Blessed are the mothers and mother-hearts among us this Mother’s Day – the ones who mourn and the ones who rejoice.
To be entirely honest, I miss the “innocence” of Mother’s Day that I used to know. I’m all too aware that not all women fit neatly into the “Mother Box”, and that for some, Mother’s Day is incredibly hard – a time of mourning even. For some, it’s a time of celebration and gratitude. For others, it’s a mixture of both.
I get it. I count myself among those who have experienced miscarriage and difficulty conceiving and the threat of a potentially scary diagnosis of our unborn child. Even before that, I endured long years of wanting to become a mother while I felt like the entire world around me was moving on with their lives in marriage and motherhood and I was left behind in the dust, missing out on the one thing I wanted most.
I also count myself among those who are happy and fulfilled and overflowing with gratitude and wonder at the children that now fill my home and my heart and call me “mama”. As I have mothered them, so they have changed me in ways that have infinitely enriched my life. I don’t even know how to articulate how much I love them, how grateful I am for them, and how blessed I am to be their mom.
The more I mother, the more I realize that mothering doesn’t just belong to women who push babies out of their wombs. There are so many categories of women I want to honor and celebrate this Mother’s Day, not at the expense of our [birth/adopted/step] moms, but alongside them.
Women to remember this Mother’s Day, and suggestions for how to honor them:
- Women who’ve struggled with infertility. Send her a card or leave flowers and a “someone’s remembering you today” note on her doorstep.
- Women who’ve lost their moms. Write a text telling her your favorite thing about the mom she so desperately misses today.
- Women who’ve experienced miscarriages or stillbirth, neonatal death or—yes—even abortion. Let her know that you’re praying for her on a day that serves as a reminder of the child not calling her “mama” today.
- Women who’ve been caught in limbo as they struggle to adopt. Drop off some tea and pray with her that her mother’s love will find it’s destination.
- Women who’ve labored and mothered under the grievous diagnosis of a child or who have a child hospitalized in intensive care. Take her out for a pedicure (or simply wash her feet) and tell her what a hero she is.
- Women who’ve parented through a divorce, especially those with small children who can’t yet make her a card or whisper I love you’s or bring her a sloppy breakfast in bed. Send her out to bunch with her kids while you clean her house (or have her house professionally cleaned).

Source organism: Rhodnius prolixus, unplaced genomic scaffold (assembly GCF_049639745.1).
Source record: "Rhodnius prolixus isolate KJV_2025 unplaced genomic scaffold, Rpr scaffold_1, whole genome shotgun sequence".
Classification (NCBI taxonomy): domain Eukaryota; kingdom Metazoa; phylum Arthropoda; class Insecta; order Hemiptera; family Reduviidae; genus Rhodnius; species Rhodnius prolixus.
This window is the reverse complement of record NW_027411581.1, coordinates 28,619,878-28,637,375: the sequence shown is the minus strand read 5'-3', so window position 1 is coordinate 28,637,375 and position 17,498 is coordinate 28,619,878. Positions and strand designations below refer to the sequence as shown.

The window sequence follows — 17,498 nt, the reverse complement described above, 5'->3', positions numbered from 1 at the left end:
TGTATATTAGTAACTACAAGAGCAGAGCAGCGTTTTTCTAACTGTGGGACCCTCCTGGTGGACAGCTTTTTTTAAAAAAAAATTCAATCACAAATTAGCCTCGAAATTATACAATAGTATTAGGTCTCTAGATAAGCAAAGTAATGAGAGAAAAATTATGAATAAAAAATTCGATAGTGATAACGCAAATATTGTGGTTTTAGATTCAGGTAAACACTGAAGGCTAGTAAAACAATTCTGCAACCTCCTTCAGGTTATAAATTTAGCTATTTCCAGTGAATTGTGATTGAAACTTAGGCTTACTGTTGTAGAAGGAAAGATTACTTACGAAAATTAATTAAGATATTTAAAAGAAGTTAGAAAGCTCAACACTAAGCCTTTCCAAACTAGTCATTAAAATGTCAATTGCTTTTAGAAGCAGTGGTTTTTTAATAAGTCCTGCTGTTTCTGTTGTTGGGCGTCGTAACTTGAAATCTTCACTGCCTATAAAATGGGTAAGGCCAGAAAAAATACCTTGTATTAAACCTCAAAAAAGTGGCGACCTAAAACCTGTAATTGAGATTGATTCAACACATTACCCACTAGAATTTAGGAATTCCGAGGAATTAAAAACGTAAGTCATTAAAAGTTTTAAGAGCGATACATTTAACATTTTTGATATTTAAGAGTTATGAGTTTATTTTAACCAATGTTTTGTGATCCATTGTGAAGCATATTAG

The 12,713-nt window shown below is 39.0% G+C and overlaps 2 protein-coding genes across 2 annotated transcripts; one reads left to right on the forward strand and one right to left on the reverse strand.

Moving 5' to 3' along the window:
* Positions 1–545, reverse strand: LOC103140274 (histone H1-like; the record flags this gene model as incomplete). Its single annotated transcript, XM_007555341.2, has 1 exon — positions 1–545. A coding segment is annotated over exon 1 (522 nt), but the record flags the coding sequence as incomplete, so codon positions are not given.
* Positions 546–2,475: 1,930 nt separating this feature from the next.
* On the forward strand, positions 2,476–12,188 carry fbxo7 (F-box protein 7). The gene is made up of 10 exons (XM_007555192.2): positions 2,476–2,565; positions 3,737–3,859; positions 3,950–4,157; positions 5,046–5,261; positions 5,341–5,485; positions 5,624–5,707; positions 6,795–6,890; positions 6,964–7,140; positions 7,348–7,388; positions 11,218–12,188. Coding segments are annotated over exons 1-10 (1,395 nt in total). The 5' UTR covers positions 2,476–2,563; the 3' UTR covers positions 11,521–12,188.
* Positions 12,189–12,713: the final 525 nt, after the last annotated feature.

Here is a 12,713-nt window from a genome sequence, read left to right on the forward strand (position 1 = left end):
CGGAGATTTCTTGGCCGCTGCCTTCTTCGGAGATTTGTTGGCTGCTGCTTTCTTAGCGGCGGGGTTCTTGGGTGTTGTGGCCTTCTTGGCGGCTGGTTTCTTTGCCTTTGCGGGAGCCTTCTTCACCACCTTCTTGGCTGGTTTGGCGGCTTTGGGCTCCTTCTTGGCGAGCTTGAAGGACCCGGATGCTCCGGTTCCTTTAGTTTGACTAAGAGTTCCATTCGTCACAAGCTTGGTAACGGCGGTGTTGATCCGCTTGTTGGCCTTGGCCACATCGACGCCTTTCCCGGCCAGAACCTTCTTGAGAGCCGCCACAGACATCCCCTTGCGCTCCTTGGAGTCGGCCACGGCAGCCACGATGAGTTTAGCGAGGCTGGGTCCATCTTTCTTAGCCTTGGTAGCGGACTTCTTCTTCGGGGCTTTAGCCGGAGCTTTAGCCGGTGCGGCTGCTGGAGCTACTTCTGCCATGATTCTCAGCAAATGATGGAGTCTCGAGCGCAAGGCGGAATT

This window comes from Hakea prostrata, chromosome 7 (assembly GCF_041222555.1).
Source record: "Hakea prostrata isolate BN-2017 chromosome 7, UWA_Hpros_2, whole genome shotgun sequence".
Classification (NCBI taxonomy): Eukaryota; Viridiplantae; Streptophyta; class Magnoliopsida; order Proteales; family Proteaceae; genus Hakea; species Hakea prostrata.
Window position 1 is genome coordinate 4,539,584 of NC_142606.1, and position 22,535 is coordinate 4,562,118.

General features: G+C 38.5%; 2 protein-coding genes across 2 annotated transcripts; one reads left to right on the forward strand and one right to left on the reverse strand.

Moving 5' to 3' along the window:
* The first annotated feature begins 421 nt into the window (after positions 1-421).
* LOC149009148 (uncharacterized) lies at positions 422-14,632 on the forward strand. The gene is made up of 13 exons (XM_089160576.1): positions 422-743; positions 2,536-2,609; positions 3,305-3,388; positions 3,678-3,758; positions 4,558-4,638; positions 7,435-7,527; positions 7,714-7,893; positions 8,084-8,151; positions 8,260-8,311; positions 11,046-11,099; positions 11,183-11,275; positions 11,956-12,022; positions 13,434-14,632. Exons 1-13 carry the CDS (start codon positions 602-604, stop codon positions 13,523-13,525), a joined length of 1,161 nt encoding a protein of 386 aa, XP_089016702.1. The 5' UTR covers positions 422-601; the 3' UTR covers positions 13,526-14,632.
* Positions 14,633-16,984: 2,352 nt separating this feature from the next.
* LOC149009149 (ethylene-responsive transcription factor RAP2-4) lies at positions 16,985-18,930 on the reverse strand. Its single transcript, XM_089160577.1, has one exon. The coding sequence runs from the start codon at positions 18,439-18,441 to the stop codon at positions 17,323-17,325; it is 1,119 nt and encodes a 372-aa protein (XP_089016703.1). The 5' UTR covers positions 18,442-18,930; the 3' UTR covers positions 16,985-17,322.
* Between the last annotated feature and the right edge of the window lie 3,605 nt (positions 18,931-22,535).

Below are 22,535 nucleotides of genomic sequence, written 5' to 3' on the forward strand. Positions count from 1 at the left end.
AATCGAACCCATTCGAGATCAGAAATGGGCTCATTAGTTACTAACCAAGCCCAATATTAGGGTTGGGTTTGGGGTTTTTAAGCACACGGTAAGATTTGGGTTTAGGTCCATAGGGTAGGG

- Women who’ve lost their children to accidents or disease or suicide. Good gracious, send her flowers. Lots of flowers. She should be flooded with beauty and messages of remembrance on Mother’s Day.
- Women who’ve been shocked into new motherhood. Any woman with children under three probably needs to be encouraged that she’s doing a good job. Send her a card or write her an email, telling her that you see her long hours and hard work and point out how obvious it is that her children are thriving and flourishing under her care. (This probably goes for women shocked into newly mothering teenagers, too.)
- Women who’ve given their lives to mother beyond borders. They mother across dinner tables and youth groups and bible studies and classrooms. They mother and mentor through social work or missionary work, coaching or causes. Invite her to into our celebrations, give her chocolates, and tell her that we see her, too.
- Women who’ve yearned to birth children but sit alone in singleness, waiting for a man to begin a family with. Thank her for her role as auntie to your children and for helping to mother your children so well. Buy her a book about empowering women such as Half the Sky.
- Women who’ve been deployed, serving far away from their families. Send her a pretty e-card and tell her thank you for choosing to sacrifice on behalf of her family and yours and your country.
- Women who face grim statistics for death in childbirth. In Nepal twelve women die in childbirth each day, a number matched and even exceeded in numerous areas of the world. Donate a $2 clean birth kit to help make childbirth safer for her and her baby, giving them both a better chance at life.
- Women who’s daughters or sons are missing. Whether it be mothers in Nigeria or Nebraska with daughters on the “missing persons” list, remember her – pray for her, lift your voice for her cause, assure her that you’ve not forgotten. (This is what I want for Mother’s Day this year – #bringbackourgirls.)
As I wrote this list, I realized that I now fit into several of these categories – none of which define me or sum up my entire motherhood experience, but all of which are important in bringing depth to my mother’s heart and my parenting journey so far. This Mother’s Day I will rejoice and mourn, but in all of it I will give thanks for the Mother-heart of God that draws me close and covers me, like Jesus longed to do for Jerusalem:
How often I’ve ached to embrace your children, the way a hen gathers her chicks under her wings. (Matthew 23:37b, The Message)
And that’s what I wish for your Mother’s Day too – that you would be held close, affirmed, comforted, and celebrated.
Because you mom, and you mother-heart – you are changing the world with your love.
Psssssst… Still looking for a meaningful way to honor you mom or another special woman in your life this Mother’s Day? How about giving a mother and baby a better chance at life by making or sponsoring $2 clean birth kit for an expecting mother in Nepal? It’s not too late to get involved in this year’s Love A Mama Mother’s Day Drive.